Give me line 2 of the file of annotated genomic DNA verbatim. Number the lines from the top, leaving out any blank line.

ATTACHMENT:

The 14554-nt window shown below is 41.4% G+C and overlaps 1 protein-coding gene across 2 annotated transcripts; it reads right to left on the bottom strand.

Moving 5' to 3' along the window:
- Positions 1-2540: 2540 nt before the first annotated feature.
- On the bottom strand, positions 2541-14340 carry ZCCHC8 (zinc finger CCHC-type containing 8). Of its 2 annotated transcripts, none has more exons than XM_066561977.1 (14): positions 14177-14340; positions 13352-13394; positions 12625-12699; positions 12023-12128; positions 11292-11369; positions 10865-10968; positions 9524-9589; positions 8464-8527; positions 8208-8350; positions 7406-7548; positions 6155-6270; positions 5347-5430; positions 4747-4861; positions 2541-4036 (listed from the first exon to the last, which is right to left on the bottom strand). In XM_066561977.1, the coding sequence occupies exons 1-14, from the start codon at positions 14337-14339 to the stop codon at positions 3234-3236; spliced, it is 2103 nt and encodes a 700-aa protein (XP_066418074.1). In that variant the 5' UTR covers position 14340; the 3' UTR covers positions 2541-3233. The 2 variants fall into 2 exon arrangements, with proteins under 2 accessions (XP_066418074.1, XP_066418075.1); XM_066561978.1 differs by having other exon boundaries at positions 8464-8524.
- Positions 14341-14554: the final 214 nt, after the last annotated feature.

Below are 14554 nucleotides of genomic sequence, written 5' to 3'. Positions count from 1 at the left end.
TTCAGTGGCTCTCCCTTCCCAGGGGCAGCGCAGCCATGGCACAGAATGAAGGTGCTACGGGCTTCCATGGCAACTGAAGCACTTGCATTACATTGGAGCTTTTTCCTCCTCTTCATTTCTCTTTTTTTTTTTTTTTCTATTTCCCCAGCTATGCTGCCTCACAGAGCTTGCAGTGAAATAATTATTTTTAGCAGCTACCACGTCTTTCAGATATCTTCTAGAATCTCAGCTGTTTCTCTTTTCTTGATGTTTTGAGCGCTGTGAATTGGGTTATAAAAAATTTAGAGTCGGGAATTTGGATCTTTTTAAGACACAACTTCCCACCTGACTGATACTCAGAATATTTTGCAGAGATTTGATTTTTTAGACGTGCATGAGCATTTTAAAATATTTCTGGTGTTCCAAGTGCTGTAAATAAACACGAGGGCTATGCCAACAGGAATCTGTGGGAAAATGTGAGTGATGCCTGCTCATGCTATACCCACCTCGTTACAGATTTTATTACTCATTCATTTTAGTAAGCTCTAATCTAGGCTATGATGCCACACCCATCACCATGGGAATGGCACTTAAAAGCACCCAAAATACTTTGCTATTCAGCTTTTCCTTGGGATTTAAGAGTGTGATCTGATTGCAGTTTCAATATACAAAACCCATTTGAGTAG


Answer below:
Moving 5' to 3' along the window: